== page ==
rollers is controlled to a temperature below ambient conditions, the loss of coolant could result in both rollers naturally coming to room temperature, and for large diameter rollers, the resulting diameter change in the rollers could exceed the gap between them.
One remedy for the possible large mechanical deflection is to clamp the rollers together, and set the gap between the rollers at assembly. In such case, the amount of mechanical strain under a load could be minimized by the elimination of machine elements such as are found in the aforementioned adjusting mechanisms. One drawback to this approach is that gap changes may be made only by changing shims in the machine, a task that would require taking the machine out of production for some period of time. For large diameter rollers, especially those that are temperature controlled, this method does not protect against roller contact resulting from thermal expansion of the rollers beyond the available gap between the rollers. Therefore, damage may still be caused from large temperature changes and thermal expansion of sheeting machinery.
Consequently, a need exists for a system and a method for providing safe and effective operation of a dough sheeter having a mechanism for quickly increasing the sheeter gap in order to prevent damage to the rollers. Additionally, a need exists for a system and method to allow for improved accuracy in the adjustment of the sheeter gap, especially while sheeter rollers are in production under a load. Such a system should provide these features and should be capable of high-speed, high-capacity production. Additionally, the resulting system should be mechanically stiff so as to minimize deflections under an operating load. Such a system should provide improved precision in order to produce a thin uniform sheet of product.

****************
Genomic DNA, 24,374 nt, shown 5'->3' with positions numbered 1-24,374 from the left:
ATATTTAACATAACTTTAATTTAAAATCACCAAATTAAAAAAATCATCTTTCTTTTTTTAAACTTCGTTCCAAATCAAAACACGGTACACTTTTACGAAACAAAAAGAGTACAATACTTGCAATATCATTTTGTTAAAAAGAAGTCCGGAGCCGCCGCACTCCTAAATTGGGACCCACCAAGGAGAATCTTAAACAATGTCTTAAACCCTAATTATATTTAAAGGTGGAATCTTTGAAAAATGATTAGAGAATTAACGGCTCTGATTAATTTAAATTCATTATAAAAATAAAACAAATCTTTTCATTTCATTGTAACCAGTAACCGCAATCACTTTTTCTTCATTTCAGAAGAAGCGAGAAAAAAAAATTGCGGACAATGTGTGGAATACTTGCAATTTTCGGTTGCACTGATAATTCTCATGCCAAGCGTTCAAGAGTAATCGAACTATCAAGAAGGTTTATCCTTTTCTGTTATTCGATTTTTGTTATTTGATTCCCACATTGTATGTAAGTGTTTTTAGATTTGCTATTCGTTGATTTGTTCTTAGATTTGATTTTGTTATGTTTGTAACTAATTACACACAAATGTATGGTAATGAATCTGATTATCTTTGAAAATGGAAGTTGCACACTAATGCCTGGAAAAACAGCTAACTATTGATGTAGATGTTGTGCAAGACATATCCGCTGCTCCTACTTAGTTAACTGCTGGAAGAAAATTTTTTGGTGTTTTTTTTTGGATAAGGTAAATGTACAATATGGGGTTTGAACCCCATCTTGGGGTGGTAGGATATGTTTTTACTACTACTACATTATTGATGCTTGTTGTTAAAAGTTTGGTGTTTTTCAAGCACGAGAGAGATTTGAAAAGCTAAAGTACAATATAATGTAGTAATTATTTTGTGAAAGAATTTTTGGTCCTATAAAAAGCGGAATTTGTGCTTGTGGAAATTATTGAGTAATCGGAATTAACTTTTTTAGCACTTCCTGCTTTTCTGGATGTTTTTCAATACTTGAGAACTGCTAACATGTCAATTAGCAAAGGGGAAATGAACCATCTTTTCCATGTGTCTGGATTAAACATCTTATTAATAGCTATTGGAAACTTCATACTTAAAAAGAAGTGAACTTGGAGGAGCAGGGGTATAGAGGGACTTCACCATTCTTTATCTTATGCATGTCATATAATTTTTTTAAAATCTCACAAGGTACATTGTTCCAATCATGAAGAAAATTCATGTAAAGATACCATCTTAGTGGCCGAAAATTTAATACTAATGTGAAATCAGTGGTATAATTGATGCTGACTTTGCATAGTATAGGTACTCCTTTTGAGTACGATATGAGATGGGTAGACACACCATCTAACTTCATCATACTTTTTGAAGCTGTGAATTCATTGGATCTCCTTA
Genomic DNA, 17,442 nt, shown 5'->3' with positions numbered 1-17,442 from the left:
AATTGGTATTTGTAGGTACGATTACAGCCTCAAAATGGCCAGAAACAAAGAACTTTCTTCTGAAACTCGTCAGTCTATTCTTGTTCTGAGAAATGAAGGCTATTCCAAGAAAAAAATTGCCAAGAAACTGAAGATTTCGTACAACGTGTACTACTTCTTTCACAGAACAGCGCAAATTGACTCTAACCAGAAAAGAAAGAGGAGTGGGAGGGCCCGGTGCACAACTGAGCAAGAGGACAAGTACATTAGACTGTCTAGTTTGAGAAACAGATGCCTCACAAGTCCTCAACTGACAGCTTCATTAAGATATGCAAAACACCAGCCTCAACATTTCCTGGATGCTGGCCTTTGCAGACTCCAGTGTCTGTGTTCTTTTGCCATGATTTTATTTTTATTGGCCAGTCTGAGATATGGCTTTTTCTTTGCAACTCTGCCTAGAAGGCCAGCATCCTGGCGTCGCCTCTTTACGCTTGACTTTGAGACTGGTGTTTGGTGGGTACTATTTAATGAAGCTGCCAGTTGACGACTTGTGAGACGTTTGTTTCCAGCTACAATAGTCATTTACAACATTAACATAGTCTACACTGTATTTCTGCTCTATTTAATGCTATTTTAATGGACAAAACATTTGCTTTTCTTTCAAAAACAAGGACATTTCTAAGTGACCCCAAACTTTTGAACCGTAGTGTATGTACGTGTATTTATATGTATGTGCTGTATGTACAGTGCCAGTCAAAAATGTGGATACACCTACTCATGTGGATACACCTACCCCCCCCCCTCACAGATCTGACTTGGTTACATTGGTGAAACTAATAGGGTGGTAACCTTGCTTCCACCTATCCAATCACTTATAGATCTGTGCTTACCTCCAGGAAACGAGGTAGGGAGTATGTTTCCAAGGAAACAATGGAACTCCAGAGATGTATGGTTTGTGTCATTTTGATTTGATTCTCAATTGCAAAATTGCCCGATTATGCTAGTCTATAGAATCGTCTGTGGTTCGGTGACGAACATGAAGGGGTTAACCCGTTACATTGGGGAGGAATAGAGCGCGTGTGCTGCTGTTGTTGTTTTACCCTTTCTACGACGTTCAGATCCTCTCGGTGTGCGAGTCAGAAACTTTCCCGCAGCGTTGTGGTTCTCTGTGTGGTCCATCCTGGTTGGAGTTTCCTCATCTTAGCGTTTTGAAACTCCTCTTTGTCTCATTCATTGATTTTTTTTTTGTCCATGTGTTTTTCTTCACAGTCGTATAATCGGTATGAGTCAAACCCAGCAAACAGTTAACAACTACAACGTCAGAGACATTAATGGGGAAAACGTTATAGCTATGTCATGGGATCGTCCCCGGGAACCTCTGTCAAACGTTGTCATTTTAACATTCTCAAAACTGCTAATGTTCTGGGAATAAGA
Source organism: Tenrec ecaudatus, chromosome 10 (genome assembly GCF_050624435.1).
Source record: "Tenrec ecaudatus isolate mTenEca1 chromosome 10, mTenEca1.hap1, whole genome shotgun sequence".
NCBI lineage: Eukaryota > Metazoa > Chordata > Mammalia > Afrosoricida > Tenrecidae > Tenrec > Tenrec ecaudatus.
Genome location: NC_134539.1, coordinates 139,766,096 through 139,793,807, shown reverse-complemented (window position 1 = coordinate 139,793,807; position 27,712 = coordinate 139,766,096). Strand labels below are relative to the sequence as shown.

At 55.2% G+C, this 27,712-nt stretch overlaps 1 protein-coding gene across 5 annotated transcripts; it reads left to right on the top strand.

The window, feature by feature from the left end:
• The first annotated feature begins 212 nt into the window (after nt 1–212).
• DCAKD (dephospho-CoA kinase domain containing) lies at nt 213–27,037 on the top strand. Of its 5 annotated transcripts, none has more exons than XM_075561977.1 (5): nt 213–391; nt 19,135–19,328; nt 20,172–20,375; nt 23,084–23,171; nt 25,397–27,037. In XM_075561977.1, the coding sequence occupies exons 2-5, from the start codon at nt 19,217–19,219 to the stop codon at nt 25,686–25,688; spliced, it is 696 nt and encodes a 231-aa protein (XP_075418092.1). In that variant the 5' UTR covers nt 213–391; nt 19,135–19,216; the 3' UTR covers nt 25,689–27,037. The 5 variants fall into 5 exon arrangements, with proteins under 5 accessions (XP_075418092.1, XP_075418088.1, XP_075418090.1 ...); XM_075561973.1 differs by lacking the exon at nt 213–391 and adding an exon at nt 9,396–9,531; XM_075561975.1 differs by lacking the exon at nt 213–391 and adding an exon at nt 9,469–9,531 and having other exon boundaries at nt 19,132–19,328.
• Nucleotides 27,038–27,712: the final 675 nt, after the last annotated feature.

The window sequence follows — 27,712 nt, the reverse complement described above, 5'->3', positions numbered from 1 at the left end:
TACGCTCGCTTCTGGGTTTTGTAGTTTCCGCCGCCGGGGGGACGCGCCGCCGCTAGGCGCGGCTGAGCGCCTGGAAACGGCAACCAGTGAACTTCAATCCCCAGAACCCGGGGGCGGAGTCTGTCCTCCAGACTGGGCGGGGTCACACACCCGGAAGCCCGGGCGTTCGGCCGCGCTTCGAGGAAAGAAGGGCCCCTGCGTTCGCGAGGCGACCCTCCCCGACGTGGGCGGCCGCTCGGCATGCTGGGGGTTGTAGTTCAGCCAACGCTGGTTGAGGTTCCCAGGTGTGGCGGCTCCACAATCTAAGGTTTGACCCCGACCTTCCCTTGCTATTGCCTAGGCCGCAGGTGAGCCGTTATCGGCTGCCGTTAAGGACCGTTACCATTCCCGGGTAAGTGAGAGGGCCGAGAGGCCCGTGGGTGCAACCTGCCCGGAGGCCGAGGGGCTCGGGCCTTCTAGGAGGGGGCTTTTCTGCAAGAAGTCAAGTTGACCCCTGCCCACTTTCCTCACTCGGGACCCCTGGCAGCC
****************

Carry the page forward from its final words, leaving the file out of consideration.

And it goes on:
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SUMMARY OF THE INVENTION
An improved dough sheeting system and method are disclosed which allow for improved selection of the size of a sheeter gap or nip, and which provide a quick release
mechanism to prevent damage to sheeter rollers. Particularly, the invention includes hydraulic actuators attached to a roller which hold the roller in a fixed position relative to an opposing roller. The actuators are engaged with a closing force in excess of the force exerted by the sheeted material against the rollers thereby ensuring that the rollers maintain a gap of fixed size. Thermal expansion blocks, upon which the frame of an opposing roller is mounted, provide a means for fine adjustments in sheeter gap size. Additional features and advantages of the present invention will become apparent in the following written detailed description.
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BRIEF DESCRIPTION OF THE DRAWINGS
The novel features believed characteristic of the invention are set forth in the appended claims. The invention itself, however, as well as a preferred mode of use, further
Objectives and advantages thereof, Will be best understood by reference to the following detailed description of illustrative embodiments when read in conjunction with the accompanying drawings, wherein:
Figure 1 is a cross-sectional side drawing of one embodiment of the present invention showing the fixed and moveable roller sections;
Figure 2 is a cross-sectional drawing of a thermal expansion block in accordance with the present invention showing internal fluid passages;